I wrote a little while back about UVA and onepointsix’s installation at the V&A called Volume and it generated some discussion about the work.
I asked the UVA boys a bit more about it and here is the resulting interview:
AP: I really enjoyed Volume, it’s very mesmerising and it also brought up some thoughts about the continuum of interactivity and reactive installations. I think the first thing that would be interesting for me would be to hear some of the motivation behind the piece and why you chose to construct it in the way you did.
UVA: The commission for Volume arose from an earlier site-specific work we’d created for the John Madejski garden, at the invitation of [onedotzero](http://www.onedotzero.com]. The piece was untitled but came to be known as ‘the monolith’. We’d made a conscious decision to resist our natural impulse towards complexity and produce something very simple – a single band of colour and simple analogue synth sounds, becoming harsher and more aggressive as you approached.
Although the monolith wasn’t entirely successful from an interaction point of view (we had more people than we anticipated, so it spent too much time in ‘overload’ mode), it did ‘work’ in that it created a powerful aura and transformed the space. As a result, when the V&A were approached by Sony Playstation to create a specific work for the Playstation Season, they commissioned us to create something essentially ‘similar but bigger’. We first explored the option of simply making a bigger monolith, or replicating the monolith (with three or four). From there it was a short step to a large regular array of ‘monoliths’ (multiliths?), at which point we realised the potential of creating an all-enveloping field of light and sound.
AP: In terms of the interactivity debate, whilst I could tell it was reacting to me, it doesn’t create that kind of instant reactive-interactive feedback loop that normally I go for. By that I mean it is quite hard to ‘work it out’. Yet, I think you showed that this ambiguity can be used to good effect as people seemed to approach the installation as if it had been deposited there by aliens – there was a kind of combined wonder and mesmerisation going on. Many people walked up very close to the pillars and stared at them or touched them as if trying to work out how to communicate with them. What do you make of these observations and is it what you expected?
UVA: The intention with Volume wasn’t to create an ‘interactive experience’ in the sense you describe, or to elicit any particular reaction from visitors, including ‘working it out’. Our previous experiences with that approach to design led us to believe that the problem of predicting the responses of groups of people is more or less intractable, except under simple circumstances like shouting ‘fire’ in a crowded cinema. People quite regularly fail to work out the simplest interactive models, because they’re not expecting any interaction; they’ll often stand and look at something as if it were a television (“it’s not doing anything”); or else they’ll work out the interaction model, get bored, and walk away (“yeah big deal”).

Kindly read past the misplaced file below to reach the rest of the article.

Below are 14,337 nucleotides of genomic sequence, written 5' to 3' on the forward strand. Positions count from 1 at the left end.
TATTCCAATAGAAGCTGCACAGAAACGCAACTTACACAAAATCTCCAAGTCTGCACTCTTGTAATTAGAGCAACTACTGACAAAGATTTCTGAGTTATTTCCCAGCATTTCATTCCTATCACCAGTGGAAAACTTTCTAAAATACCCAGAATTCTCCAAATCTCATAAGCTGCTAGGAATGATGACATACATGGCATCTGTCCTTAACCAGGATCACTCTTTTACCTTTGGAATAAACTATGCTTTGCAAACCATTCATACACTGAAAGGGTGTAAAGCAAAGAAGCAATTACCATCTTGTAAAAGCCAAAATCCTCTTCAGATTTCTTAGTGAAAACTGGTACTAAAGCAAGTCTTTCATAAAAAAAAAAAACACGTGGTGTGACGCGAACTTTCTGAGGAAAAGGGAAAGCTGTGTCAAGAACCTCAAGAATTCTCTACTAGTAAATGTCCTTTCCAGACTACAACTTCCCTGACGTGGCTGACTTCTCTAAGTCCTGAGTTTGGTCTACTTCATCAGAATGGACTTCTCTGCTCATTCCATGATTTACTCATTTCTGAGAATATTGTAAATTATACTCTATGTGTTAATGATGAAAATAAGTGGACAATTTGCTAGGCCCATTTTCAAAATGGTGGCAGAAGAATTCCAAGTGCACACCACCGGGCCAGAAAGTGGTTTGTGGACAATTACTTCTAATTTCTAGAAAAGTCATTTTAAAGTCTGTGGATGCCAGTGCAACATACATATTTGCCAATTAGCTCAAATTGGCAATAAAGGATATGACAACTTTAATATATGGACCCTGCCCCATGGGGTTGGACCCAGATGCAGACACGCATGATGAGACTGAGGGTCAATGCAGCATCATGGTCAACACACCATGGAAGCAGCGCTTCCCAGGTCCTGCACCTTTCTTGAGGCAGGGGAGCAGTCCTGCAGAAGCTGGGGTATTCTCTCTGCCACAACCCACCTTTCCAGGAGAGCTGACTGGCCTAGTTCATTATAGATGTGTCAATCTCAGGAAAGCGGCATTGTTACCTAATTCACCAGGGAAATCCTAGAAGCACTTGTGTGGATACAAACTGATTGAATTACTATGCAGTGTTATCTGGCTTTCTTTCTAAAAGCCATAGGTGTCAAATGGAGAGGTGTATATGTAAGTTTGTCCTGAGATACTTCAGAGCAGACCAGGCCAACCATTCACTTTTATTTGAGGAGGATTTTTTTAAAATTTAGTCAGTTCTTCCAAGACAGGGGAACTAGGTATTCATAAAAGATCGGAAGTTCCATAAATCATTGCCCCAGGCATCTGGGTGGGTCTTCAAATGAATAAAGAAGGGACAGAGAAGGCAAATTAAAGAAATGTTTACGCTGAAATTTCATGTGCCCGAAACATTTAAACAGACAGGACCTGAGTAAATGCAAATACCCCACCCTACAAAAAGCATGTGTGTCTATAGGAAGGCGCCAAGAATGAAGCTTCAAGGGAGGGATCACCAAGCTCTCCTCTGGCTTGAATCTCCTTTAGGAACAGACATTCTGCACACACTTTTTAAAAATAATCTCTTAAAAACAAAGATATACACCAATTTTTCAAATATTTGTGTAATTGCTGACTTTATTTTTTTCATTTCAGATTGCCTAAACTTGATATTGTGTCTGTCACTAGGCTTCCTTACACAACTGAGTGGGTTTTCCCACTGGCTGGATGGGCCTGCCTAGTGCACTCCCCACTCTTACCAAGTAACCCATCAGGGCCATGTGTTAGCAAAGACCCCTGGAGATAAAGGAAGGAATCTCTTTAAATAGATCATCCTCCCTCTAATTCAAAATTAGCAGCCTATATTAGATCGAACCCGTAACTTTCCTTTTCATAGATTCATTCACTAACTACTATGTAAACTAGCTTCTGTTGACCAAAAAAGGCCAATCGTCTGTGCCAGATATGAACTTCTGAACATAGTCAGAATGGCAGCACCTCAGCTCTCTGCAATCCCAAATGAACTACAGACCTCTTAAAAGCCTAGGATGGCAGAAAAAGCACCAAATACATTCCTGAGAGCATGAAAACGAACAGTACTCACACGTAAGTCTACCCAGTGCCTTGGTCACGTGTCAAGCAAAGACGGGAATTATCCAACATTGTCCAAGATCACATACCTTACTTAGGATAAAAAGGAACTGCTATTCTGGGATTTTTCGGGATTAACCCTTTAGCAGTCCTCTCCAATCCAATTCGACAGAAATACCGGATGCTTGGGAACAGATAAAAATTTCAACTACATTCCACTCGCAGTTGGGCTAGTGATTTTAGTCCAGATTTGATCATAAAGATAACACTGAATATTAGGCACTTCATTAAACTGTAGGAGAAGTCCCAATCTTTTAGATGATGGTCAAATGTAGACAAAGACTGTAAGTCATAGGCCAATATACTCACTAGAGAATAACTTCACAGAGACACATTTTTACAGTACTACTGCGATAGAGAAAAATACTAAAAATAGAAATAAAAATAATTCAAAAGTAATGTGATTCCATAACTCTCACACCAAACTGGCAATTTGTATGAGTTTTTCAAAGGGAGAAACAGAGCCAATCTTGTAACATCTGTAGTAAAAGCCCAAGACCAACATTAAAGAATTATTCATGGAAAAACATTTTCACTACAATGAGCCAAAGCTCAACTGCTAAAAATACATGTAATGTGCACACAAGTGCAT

Instead, our goal was to create an immersive, responsive environment that felt like it was alive in some way, and was pleasing to our own eyes and ears. The way visitors behaved, and the atmosphere the piece created, were emergent properties rather than design goals. For all we know there were just as many people who took a brief look and walked away unmoved.
For the record, the interaction model is very simple, as you’d see if you walked through it on your own (admittedly you’d have to turn up at 10am to get a chance to do that). Each column plays its own assigned melodic or rhythmic sub-part of the overall musical composition. Walk up to a column and it activates its sound and visuals; back off and it fades out. Stand still too long, and you become invisible to the system until you start moving again. With more than a certain number of visitors, the complexity generated by these simple rules overwhelms your ability to decipher them, but they are nevertheless there and regularly applied.
The key maybe is that the piece works in different ways on different levels – even when it’s switched off, the contrast between its aggressive, regimented minimalism and the Victorian backdrop of the garden creates a powerful sense of presence. Even when the system is ‘overloaded’ with crowds of people, you can still walk through a musical/visual composition, get right up close to LED (which most people don’t get to do), and in particular watch and enjoy the reactions of the other visitors – it’s a group experience.
AP: I know many are interested in what is running the whole thing behind it technically? I don’t know how much you want to say about that…
UVA: Dragonfly 3 [UVA’s custom-built application] is the software controlling the installation. Exactly the same software that runs all our work.
The IR illuminated scene is captured using a strategically placed camera, with an IR filter. We then track the people in the scene and feed this information through to our visualisation system, which controls the LED. Midi signals also travel between a mac running Logic (for audio) and our visualisation system, to allow audio to trigger graphics and vice versa.
(More behind-the-scenes images and video.)
AP: Given your answer about the setting of the work in the V&A’s Victorian space, can you imagine this being anywhere else? Are there plans for it to be re-installed/exhibited anywhere else? It always seems a shame that such an effort then gets removed again never to be seen.
UVA: We would love to see the installation in other spaces, there has been interest – watch this space!
But wait, there’s more!
Last year I wrote an article for Desktop about UVA. As part of my plan to archive everything online, it follows after the ‘Read the rest…’ break.
Continue reading “Interview with United Visual Artists”